Ali Wong’s friends from college ‘could give two sh-ts about what I do’

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I took your advice and watched Ali Wong’s Baby Cobra special and loved it. (I did, however, make the mistake of suggesting my 12-year old daughter watch it with me, which didn’t last long, as you can imagine.) I plan to watch her 2018 special, Hard Knock Wife, as soon as I get a chance. But, as we discussed the other day, I am definitely watching Always Be My Maybe. Some real estate agents wanted to bring their clients today and I made them come yesterday so they wouldn’t interrupt my rom-com time – that’s my self-care! Since Ali is absolutely on fire, rightfully so, she got a big spread in the new Vanity Fair and it’s a great interview. They got extensive quotes from Chris Rock, Ali’s mentor, and an email response from Keanu Reeves, who leapt at the chance to work with Ali on ABMM because he was such a huge fan of hers. One of the things that really impressed me about Ali is how confident and comfortable she is with herself. According to Ali, that comes from keeping her group of college friends who couldn’t care less about her fame.

When Wong socializes, it is mostly with the same seven women she befriended at U.C.L.A., where she majored in Asian-American studies. (Joking about her unlikely success given her focus, she has said, “Ethnic studies is a major where you study how to blame everything on white people; it’s not supposed to yield income.”) “We all had kids at the same time. And they have nothing to do with entertainment,” she says proudly. “They’re public defenders, lawyers, event organizers, pharmacists, graphic designers. They could give two shits about what I do. They never ask me about any of it or for anything.” The Saturday after we meet, Wong invited her friends and their kids over to her house—to chill and eat food delivered by a Korean catering company.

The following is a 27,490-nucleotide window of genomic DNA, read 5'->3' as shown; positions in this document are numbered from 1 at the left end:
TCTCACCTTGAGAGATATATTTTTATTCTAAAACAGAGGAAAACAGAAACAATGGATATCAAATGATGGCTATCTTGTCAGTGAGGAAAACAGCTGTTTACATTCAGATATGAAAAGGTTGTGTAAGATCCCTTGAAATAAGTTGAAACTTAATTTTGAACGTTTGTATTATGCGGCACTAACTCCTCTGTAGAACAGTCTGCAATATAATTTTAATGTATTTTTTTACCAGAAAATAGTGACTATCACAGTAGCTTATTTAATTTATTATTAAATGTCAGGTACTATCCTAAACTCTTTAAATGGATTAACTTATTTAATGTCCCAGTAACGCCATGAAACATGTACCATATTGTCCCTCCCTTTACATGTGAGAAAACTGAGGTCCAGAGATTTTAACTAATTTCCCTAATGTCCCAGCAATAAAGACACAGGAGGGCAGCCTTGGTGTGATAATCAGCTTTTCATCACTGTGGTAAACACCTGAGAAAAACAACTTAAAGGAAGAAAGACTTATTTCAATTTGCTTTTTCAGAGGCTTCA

Though acting in other people’s projects can feel like a day at the spa—compared with the writing, producing, and performing required of a one-woman act—Wong has mixed emotions about the time away it requires. “When I see other actresses who have kids, I ask them, ‘Please tell me what’s the longest you spent away from your kid?‘; And we share,” Wong says. “And it makes us all feel a lot better—like we’re not monsters. I met Lauryn Hill briefly … and all we did was talk about touring with our kids. Because I’m looking for tips on how to travel with kids, and I’m looking for guilt relief, you know?”

[From Vanity Fair via Lainey Gossip]

This is what I meant when I spoke of Ali’s comfort with her world. She’s not trying to pretend that her fame has no impact on anyone around her, her friends only see it as a part of who she is, just as their professions are only a part of who they are. That must be wonderfully grounding for Ali. So often in LA I’ve seen people either apologize for the fame/success or flaunt it while amongst friends. Which is funny because when you live in LA, chances are at least one of your friends has a credit that can be dropped to impress others. I love that Ali’s crew gives her that respect. And on the other side, she recognizes that befriending other famous women is not about bragging who you know, but sharing how to navigate their unique lifestyles.

Elsewhere in the Vanity Fair article, Ali discussed what she calls her “wild years,” which was her early adulthood when she led a more provocative lifestyle. As she does in her stand up, Ali is unapologetic about any of it, saying it made her who she is.

It’s important for Wong that her daughters know she was once a young “person with faults, that took risks, that failed, that struggled. They came into my life after Baby Cobra, so they don’t know my journey to get where I am—what made me who I am. I might have gone through the same things—especially when they’re going through puberty and have all these raging hormones—that they do…. That’s why it’s kind of like an advice book. I wanted to do a series of letters to my daughters,” she said of the October release, “and I might as well make a bunch of money off it too.”

I had what many people consider a “wild past.” I didn’t get in trouble or doing anything illegal or cruel. But I did not act the way many of those around me felt a lady should. I’ve never felt bad about any of it, either. Some of my choices were bad ones, certainly, but that’s part of growing up. I also made some really good choices, even though they would be considered naughty by polite society. And like Ali, I have no problem with my kids knowing about those choices if they want to. As I said, I’m late to the Ali train but I went from fan to stan in three days flat. Always Be My Maybe is streaming on Netflix.

Photo credit: Instagram and WENN Photos>

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